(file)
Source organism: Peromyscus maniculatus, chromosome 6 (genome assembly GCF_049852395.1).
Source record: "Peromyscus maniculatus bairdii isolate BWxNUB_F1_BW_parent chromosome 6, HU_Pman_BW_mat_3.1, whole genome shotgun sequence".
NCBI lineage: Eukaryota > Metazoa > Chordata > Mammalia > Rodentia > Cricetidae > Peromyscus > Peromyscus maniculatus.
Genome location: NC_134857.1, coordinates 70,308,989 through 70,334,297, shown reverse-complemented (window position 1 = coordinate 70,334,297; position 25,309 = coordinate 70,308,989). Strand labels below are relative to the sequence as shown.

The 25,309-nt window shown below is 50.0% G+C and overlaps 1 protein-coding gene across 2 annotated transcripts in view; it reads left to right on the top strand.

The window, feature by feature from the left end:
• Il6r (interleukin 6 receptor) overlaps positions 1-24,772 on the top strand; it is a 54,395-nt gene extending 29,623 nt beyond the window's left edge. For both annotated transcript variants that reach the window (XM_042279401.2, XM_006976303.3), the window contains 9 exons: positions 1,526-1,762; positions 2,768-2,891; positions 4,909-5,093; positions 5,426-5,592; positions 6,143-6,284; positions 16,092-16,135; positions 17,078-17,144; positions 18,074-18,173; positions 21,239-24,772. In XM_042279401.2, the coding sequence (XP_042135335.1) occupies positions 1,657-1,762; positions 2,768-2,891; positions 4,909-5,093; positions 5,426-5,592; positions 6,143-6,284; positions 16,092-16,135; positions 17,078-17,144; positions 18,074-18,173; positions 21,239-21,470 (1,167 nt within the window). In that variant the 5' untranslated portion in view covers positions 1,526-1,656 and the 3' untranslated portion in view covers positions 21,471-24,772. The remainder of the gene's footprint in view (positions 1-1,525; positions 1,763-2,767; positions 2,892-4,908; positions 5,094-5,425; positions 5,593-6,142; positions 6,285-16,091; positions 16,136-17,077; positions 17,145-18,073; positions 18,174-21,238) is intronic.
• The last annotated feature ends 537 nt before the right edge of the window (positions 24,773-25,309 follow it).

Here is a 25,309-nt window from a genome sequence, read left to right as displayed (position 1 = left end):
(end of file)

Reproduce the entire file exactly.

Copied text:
Source organism: Peromyscus maniculatus, chromosome 6 (genome assembly GCF_049852395.1).
Source record: "Peromyscus maniculatus bairdii isolate BWxNUB_F1_BW_parent chromosome 6, HU_Pman_BW_mat_3.1, whole genome shotgun sequence".
NCBI lineage: Eukaryota > Metazoa > Chordata > Mammalia > Rodentia > Cricetidae > Peromyscus > Peromyscus maniculatus.
Genome location: NC_134857.1, coordinates 70,308,989 through 70,334,297, shown reverse-complemented (window position 1 = coordinate 70,334,297; position 25,309 = coordinate 70,308,989). Strand labels below are relative to the sequence as shown.

The 25,309-nt window shown below is 50.0% G+C and overlaps 1 protein-coding gene across 2 annotated transcripts in view; it reads left to right on the top strand.

The window, feature by feature from the left end:
• Il6r (interleukin 6 receptor) overlaps positions 1-24,772 on the top strand; it is a 54,395-nt gene extending 29,623 nt beyond the window's left edge. For both annotated transcript variants that reach the window (XM_042279401.2, XM_006976303.3), the window contains 9 exons: positions 1,526-1,762; positions 2,768-2,891; positions 4,909-5,093; positions 5,426-5,592; positions 6,143-6,284; positions 16,092-16,135; positions 17,078-17,144; positions 18,074-18,173; positions 21,239-24,772. In XM_042279401.2, the coding sequence (XP_042135335.1) occupies positions 1,657-1,762; positions 2,768-2,891; positions 4,909-5,093; positions 5,426-5,592; positions 6,143-6,284; positions 16,092-16,135; positions 17,078-17,144; positions 18,074-18,173; positions 21,239-21,470 (1,167 nt within the window). In that variant the 5' untranslated portion in view covers positions 1,526-1,656 and the 3' untranslated portion in view covers positions 21,471-24,772. The remainder of the gene's footprint in view (positions 1-1,525; positions 1,763-2,767; positions 2,892-4,908; positions 5,094-5,425; positions 5,593-6,142; positions 6,285-16,091; positions 16,136-17,077; positions 17,145-18,073; positions 18,174-21,238) is intronic.
• The last annotated feature ends 537 nt before the right edge of the window (positions 24,773-25,309 follow it).

Here is a 25,309-nt window from a genome sequence, read left to right as displayed (position 1 = left end):